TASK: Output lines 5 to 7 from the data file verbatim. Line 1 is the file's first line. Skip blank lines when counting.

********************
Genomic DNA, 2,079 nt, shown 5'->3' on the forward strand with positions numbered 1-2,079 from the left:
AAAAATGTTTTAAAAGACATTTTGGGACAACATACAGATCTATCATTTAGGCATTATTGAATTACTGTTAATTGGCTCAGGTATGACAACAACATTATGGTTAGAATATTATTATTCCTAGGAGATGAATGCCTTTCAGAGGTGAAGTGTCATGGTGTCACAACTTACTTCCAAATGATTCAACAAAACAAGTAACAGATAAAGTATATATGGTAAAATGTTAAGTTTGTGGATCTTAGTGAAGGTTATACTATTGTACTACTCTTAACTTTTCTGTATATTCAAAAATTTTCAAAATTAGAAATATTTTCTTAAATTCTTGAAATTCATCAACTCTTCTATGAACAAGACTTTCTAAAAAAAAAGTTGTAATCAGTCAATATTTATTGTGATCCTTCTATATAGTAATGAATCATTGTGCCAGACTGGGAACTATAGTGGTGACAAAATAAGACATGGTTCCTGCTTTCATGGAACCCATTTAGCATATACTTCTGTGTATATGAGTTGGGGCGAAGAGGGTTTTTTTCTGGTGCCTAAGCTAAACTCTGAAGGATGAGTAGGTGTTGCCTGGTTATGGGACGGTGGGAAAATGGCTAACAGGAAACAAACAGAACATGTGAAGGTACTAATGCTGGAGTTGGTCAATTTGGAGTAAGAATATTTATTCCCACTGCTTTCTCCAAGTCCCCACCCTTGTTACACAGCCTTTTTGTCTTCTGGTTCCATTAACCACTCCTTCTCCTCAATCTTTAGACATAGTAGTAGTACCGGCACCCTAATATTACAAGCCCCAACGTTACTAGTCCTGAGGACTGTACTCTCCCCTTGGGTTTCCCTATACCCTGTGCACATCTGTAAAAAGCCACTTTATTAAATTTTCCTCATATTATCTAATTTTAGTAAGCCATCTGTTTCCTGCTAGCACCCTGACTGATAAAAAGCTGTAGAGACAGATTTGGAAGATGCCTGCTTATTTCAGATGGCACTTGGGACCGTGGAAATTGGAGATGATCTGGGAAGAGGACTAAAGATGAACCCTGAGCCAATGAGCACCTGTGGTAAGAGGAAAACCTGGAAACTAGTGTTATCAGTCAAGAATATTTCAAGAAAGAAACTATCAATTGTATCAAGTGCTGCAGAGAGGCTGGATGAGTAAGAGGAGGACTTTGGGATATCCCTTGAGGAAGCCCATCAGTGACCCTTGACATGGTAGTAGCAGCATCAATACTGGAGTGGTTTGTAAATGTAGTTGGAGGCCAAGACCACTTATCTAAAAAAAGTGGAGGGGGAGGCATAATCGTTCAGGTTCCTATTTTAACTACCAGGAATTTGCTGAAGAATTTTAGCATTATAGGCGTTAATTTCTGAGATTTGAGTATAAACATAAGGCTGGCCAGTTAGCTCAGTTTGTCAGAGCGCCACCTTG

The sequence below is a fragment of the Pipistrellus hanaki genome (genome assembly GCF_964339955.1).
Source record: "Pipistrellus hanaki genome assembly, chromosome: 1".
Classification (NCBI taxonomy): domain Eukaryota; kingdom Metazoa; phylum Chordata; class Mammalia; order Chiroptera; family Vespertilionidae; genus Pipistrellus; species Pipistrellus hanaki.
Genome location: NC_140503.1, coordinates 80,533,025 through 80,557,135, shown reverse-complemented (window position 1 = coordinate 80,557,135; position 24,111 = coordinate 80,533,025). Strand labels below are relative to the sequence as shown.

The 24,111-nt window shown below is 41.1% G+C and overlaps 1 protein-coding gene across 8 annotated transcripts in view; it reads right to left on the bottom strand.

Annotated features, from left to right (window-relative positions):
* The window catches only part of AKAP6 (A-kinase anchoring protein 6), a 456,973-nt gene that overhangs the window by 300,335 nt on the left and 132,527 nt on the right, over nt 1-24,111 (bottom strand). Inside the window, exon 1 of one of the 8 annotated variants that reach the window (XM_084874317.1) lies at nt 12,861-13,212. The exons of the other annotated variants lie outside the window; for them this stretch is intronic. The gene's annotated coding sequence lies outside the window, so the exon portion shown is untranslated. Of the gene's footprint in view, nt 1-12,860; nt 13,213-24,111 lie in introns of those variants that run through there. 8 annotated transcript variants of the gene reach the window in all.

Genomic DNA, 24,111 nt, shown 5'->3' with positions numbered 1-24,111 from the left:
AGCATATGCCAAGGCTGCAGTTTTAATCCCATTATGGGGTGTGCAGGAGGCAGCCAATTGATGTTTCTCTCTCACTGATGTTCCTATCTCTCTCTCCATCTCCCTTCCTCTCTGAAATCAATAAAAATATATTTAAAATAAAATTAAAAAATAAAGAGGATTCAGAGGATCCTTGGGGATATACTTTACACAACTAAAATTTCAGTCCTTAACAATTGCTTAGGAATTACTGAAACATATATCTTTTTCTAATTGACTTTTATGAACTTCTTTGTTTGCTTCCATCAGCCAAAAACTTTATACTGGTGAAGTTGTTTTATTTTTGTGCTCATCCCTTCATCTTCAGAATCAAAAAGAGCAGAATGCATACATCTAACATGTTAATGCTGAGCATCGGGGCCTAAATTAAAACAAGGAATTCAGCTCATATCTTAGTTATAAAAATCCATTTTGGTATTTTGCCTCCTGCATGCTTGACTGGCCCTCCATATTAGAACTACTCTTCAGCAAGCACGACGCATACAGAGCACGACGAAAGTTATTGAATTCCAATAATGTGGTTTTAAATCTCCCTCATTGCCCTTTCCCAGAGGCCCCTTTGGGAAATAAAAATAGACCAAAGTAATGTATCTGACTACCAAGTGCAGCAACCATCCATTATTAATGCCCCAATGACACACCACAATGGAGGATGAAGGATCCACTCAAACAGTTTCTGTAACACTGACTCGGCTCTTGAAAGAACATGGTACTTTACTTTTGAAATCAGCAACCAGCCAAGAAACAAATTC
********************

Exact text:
Classification (NCBI taxonomy): domain Eukaryota; kingdom Metazoa; phylum Chordata; class Mammalia; order Chiroptera; family Vespertilionidae; genus Pipistrellus; species Pipistrellus hanaki.
Genome location: NC_140503.1, coordinates 80,533,025 through 80,557,135, shown reverse-complemented (window position 1 = coordinate 80,557,135; position 24,111 = coordinate 80,533,025). Strand labels below are relative to the sequence as shown.

The 24,111-nt window shown below is 41.1% G+C and overlaps 1 protein-coding gene across 8 annotated transcripts in view; it reads right to left on the bottom strand.